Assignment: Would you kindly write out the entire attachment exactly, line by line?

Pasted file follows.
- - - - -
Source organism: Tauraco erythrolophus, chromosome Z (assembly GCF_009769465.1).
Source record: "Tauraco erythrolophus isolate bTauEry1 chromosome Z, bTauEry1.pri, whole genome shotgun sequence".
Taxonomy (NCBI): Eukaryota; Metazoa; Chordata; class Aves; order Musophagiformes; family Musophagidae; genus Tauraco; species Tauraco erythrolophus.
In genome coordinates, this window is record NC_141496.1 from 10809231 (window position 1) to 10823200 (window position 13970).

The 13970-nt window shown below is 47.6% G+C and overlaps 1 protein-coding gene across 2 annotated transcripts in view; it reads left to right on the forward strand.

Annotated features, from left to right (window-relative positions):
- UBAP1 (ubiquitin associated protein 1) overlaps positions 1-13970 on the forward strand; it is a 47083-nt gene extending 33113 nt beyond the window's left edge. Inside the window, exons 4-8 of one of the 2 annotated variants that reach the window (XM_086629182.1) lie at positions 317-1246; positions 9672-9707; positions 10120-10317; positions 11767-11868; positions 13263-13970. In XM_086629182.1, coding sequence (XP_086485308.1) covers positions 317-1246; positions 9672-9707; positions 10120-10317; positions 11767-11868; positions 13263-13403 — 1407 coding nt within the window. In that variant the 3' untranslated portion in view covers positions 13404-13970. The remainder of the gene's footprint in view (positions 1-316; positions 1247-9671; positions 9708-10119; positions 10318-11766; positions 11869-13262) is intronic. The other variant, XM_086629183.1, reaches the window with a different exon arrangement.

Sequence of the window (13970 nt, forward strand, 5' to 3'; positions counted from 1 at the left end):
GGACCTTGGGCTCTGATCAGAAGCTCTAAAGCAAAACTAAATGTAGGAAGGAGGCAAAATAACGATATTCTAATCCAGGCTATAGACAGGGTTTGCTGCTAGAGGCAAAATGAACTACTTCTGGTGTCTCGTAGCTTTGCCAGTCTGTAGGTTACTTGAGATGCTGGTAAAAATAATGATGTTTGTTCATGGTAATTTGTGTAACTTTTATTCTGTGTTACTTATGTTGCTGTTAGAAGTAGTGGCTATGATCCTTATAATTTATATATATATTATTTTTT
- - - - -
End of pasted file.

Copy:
Source organism: Tauraco erythrolophus, chromosome Z (assembly GCF_009769465.1).
Source record: "Tauraco erythrolophus isolate bTauEry1 chromosome Z, bTauEry1.pri, whole genome shotgun sequence".
Taxonomy (NCBI): Eukaryota; Metazoa; Chordata; class Aves; order Musophagiformes; family Musophagidae; genus Tauraco; species Tauraco erythrolophus.
In genome coordinates, this window is record NC_141496.1 from 10809231 (window position 1) to 10823200 (window position 13970).

The 13970-nt window shown below is 47.6% G+C and overlaps 1 protein-coding gene across 2 annotated transcripts in view; it reads left to right on the forward strand.

Annotated features, from left to right (window-relative positions):
- UBAP1 (ubiquitin associated protein 1) overlaps positions 1-13970 on the forward strand; it is a 47083-nt gene extending 33113 nt beyond the window's left edge. Inside the window, exons 4-8 of one of the 2 annotated variants that reach the window (XM_086629182.1) lie at positions 317-1246; positions 9672-9707; positions 10120-10317; positions 11767-11868; positions 13263-13970. In XM_086629182.1, coding sequence (XP_086485308.1) covers positions 317-1246; positions 9672-9707; positions 10120-10317; positions 11767-11868; positions 13263-13403 — 1407 coding nt within the window. In that variant the 3' untranslated portion in view covers positions 13404-13970. The remainder of the gene's footprint in view (positions 1-316; positions 1247-9671; positions 9708-10119; positions 10318-11766; positions 11869-13262) is intronic. The other variant, XM_086629183.1, reaches the window with a different exon arrangement.

Sequence of the window (13970 nt, forward strand, 5' to 3'; positions counted from 1 at the left end):
GGACCTTGGGCTCTGATCAGAAGCTCTAAAGCAAAACTAAATGTAGGAAGGAGGCAAAATAACGATATTCTAATCCAGGCTATAGACAGGGTTTGCTGCTAGAGGCAAAATGAACTACTTCTGGTGTCTCGTAGCTTTGCCAGTCTGTAGGTTACTTGAGATGCTGGTAAAAATAATGATGTTTGTTCATGGTAATTTGTGTAACTTTTATTCTGTGTTACTTATGTTGCTGTTAGAAGTAGTGGCTATGATCCTTATAATTTATATATATATTATTTTTT